Genre: Paranormal YA
Now that the ley lines around Cabeswater have been woken, nothing for Ronan, Gansey, Blue, and Adam will be the same. Ronan, for one, is falling more and more deeply into his dreams, and his dreams are intruding more and more into waking life. Meanwhile, some very sinister people are looking for some of the same pieces of the Cabeswater puzzle that Gansey is after...
One of the hardest things I find about reviewing books here is that, particularly with books I've enjoyed, I'm never quite sure whether it's better to use the 'academic' side of my brain to analyse the strengths and weaknesses of book or whether to give in to the emotional, flaily side which struggles to use words and grammar and abuses exclamation points! Last week was a really great reading week for me as I read two books which I really loved but while I managed to be relatively articulate about 'Vivian Versus the Apocalypse', I'm really struggling to be even vaguely coherent about 'The Dream Thieves'. I want to do the book justice and wax lyrical about all the things that I loved but I struggle to get beyond '!!!!!!!!!!!!!!!!!!!!!!!!'
I think the best way to go about it is to direct you to my review of 'The Raven Boys' and then tell you to amp all of that up! I didn't quite reach the 'shaking and crying' stage but there was clapping and squealing! The main reason that I loved The Raven Boys was because it was full of these wonderful characters and I was so thrilled with the way they were developed here. Ronan gets the most page time and focus in The Dream Thieves and although he's not the character that I'm invested in the most, I really loved reading his backstory, getting to know his family history and seeing more of his relationship with Gansey. I'm sure there are lots of things to say about the whole dream thieves plot but they're escaping me right now - I'm sure Ronan stans will be discussing it in detail in the next few weeks!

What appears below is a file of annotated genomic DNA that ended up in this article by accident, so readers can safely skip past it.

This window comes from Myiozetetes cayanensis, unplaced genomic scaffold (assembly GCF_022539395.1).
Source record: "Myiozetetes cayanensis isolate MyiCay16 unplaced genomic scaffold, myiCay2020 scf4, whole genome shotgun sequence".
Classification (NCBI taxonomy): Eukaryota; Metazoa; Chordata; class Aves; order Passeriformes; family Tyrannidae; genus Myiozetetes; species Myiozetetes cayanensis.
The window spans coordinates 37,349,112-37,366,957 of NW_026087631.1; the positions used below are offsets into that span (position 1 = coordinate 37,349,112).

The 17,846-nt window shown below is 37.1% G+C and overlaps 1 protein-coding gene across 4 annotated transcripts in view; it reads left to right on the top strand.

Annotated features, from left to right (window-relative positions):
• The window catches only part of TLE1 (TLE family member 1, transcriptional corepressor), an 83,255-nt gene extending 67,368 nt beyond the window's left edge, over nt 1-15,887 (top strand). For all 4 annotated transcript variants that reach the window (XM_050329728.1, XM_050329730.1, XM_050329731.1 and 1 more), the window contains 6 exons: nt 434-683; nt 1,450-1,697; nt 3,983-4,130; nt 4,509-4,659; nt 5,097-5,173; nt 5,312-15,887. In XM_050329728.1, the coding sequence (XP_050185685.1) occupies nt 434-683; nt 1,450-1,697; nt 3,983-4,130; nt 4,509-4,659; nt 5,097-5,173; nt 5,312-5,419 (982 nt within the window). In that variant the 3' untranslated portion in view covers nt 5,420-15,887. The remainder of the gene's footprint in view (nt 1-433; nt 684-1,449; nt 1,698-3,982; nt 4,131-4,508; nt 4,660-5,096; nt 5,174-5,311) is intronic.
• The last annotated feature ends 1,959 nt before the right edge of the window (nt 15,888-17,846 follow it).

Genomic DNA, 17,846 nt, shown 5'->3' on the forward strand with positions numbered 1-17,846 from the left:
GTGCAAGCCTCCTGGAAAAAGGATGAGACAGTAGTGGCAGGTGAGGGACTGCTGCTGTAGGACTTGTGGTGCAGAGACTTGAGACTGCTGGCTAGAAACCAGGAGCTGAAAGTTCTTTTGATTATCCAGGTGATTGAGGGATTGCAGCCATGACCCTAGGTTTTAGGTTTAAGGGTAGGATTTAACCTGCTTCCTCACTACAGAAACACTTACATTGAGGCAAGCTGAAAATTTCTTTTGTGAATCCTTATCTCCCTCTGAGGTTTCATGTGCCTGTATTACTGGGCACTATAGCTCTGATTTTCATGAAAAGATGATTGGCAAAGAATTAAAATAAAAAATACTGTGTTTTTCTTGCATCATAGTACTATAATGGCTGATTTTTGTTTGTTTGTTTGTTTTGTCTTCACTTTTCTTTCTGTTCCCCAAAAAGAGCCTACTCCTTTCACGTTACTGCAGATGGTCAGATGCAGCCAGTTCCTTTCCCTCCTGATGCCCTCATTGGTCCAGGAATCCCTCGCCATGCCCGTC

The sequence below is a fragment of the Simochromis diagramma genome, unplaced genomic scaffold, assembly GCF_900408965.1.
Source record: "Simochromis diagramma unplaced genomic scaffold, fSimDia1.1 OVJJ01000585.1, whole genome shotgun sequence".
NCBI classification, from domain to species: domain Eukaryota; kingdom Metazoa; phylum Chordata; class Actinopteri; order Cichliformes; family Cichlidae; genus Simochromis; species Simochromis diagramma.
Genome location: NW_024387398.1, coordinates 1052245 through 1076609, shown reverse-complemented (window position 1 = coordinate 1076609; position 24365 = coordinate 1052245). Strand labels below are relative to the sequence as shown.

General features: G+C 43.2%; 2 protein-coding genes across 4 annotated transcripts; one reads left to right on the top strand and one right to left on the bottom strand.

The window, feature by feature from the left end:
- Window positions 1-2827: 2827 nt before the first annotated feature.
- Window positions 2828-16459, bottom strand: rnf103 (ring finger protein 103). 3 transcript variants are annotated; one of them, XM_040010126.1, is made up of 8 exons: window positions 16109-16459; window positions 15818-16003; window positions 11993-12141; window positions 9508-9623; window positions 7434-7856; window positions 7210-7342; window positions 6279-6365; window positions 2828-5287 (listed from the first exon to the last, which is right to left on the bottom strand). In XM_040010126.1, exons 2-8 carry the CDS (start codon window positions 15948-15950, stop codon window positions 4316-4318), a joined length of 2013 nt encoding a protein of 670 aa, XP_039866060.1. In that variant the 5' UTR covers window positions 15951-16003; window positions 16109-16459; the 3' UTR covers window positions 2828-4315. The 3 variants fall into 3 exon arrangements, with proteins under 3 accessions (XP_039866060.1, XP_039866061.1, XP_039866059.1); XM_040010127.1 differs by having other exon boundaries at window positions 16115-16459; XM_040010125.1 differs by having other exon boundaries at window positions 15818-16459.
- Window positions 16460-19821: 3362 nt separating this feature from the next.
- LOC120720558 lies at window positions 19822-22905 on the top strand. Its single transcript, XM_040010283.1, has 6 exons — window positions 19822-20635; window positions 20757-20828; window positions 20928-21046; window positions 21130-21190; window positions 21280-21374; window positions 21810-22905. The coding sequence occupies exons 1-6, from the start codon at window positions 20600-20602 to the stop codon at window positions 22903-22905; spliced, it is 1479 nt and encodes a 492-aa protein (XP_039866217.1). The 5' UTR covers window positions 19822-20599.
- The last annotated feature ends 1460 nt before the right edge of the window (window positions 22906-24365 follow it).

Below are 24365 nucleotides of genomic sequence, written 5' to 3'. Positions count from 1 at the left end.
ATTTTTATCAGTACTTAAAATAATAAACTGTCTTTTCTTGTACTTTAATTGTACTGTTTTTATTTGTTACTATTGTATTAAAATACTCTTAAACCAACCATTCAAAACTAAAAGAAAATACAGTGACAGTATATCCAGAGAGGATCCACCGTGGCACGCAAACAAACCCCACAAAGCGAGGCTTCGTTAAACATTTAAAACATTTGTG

Staying true to my feelings about The Raven Boys, my emotional investment in this series is still largely tied to Gansey, Blue and Adam but it's fair to say that the balance of those feelings have shifted. In The Raven Boys I was most interested in the boys and enjoyed Blue primarily as prism through which to see them and their relationships but Blue really came in to her own here. She has a couple of really lovely/heartbreaking scenes with Gansey, Adam and Noah which were always great in terms of character/relationship development. By far the best thing about The Dream Thieves is how Maggie Steifvater manages to intertwine individual and relationship development - all of the relationships are very nuanced and explicitly shaped by the nature of the characters involved while at the same time, the relationships have a direct impact upon the characters and how they understand themselves. I was really impressed with how Maggie explored the shifting dynamics in the group and the gender politics which come along with that. I thought that Adam's gradual isolation from the group was handled really well and I'm intrigued to know quite how distanced from Gansey and co. he's going to become - I'm not sure if he'll become an antagonist in his own right but that would be an interesting direction for the series. Finally, I should add that I enjoyed 'not-so-together' Gansey A LOT. In my head I always refer to him as GANSEY!!!!! and that hasn't really changed! I just really want him to have all the things he wants!
Once you've read this it'll be no surprise that for me the real climax/highpoint of The Dream Thieves came about 80 pages from the end - there are three consecutive chapters (49-51) which are just full of GLORIOUS character/relationship moments and they were such a high that I read the rest in a bit of a trance. I've re-read those chapters several times since I finished the book and they're still making me emotional! Never before have the words 'We can pretend' broken my heart and it's going to take a while for me to get over that.